1. Personal physician – each patient has an ongoing relationship with a personal physician trained to provide first contact, continuous and comprehensive care.
2. Physician directed medical practice – the personal physician leads a team of individuals at the practice level who collectively take responsibility for the ongoing care of patients.
3. Whole person orientation – the personal physician is responsible for providing for all the patient’s health care needs or taking responsibility for appropriately arranging care with other qualified professionals. This includes care for all stages of life; acute care; chronic care; preventive services; and end of life care.
4. Care is coordinated and/or integrated across all elements of the complex health care system (e.g., subspecialty care, hospitals, home health agencies, nursing homes) and the patient’s community (e.g., family, public and private community-based services). Care is facilitated by registries, information technology, health information exchange and other means to assure that patients get the indicated care when and where they need and want it in a culturally and linguistically appropriate manner.
5. Quality and safety are hallmarks of the medical home.
6. Enhanced access to care is available through systems such as open scheduling, expanded hours and new options for communication between patients, their personal physician, and practice staff.
7. Payment appropriately recognizes the added value provided to patients who have a patient-centered medical home.
The Cornerstones of Patient Centered Medical Homes
Diane Rittenhouse and Steven Shortell have distilled four cornerstones for PCMHs from the above principles:
Recently, Rittenhouse gave a talk to UCSF where she did an excellent job of explaining the four cornerstones in the context of the U.S. health care system. The link below jumps straight to the discussion of the cornerstones or you can watch the presentation in its entirety below.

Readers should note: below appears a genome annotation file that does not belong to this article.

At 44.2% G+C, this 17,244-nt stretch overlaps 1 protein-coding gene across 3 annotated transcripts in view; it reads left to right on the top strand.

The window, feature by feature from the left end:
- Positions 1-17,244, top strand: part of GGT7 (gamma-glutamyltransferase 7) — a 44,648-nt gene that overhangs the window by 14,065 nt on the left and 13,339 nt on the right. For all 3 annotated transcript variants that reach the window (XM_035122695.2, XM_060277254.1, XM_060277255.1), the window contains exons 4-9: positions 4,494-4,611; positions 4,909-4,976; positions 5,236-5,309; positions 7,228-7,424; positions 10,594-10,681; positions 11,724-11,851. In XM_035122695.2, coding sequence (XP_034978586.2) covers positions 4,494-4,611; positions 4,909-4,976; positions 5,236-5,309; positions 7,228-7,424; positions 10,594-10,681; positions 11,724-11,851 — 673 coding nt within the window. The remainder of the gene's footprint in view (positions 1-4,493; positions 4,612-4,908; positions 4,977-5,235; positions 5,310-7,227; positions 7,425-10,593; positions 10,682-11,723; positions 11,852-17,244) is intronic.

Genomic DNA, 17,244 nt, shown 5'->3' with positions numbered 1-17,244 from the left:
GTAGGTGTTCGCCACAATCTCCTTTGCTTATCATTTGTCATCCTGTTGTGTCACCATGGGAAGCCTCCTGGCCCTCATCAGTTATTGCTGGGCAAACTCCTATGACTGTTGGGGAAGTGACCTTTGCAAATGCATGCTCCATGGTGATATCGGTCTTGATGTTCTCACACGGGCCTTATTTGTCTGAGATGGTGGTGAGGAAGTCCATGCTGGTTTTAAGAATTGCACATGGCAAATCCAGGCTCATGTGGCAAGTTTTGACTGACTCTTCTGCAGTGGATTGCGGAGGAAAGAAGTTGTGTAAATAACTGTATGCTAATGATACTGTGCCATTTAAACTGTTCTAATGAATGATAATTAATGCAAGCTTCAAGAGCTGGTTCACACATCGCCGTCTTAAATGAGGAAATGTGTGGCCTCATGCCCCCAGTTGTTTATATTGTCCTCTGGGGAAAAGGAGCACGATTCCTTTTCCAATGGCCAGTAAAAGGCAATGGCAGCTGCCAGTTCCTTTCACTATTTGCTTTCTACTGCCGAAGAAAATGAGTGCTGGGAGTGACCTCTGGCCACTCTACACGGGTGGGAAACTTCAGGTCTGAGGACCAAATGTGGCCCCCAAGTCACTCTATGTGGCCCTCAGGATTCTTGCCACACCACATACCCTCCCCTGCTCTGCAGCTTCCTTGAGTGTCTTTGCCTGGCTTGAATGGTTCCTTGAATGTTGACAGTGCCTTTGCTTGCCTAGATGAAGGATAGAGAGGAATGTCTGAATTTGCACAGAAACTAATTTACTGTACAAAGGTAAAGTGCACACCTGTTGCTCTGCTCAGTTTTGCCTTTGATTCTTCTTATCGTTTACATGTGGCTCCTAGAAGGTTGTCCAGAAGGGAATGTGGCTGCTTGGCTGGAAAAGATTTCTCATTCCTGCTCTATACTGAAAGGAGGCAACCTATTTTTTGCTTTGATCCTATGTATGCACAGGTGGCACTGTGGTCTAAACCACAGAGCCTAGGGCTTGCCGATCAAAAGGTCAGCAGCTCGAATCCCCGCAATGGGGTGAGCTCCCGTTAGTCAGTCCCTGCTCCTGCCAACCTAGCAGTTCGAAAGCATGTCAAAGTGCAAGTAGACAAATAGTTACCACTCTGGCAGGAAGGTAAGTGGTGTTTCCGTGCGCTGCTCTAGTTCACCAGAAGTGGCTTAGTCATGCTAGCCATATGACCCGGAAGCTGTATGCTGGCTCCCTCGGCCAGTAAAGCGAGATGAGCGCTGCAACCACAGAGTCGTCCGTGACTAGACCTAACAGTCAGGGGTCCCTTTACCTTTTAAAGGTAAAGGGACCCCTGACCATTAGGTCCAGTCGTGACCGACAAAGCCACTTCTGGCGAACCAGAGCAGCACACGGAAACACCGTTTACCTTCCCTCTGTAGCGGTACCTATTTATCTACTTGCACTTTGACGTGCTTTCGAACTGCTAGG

As is clear from the joint principles and cornerstones, primary care is the distinguishing factor of the PCMH, as opposed to other models such as the ACO. As Rittenhouse and her colleagues have noted: “The PCMH model emphasizes the creation of a strong primary care foundation for the health care system, and the ACO model emphasizes the alignment of incentives and accountability for providers across the continuum of care.”
Patient Centered Medical Homes in Practice
Are PCMHs a pipe dream? Do we have any experience with them? The answer to the second question is yes, a substantial number of PCMH demonstrations are occurring throughout the country. A recent study by Bitton and colleagues at Harvard Medical School looked at 26 currently active PCMH pilots that incorporated 14,494 physicians, 4,707 practices, and served nearly 5 million patients. The researchers found that there were two ways of using PCMHs to transform health care delivery: a “consultive model” and a “chronic care model.” (For more information see Bitton et al., “Patient Centered Medical Home Demonstration Projects,” Journal of General Internal Medicine, available here.)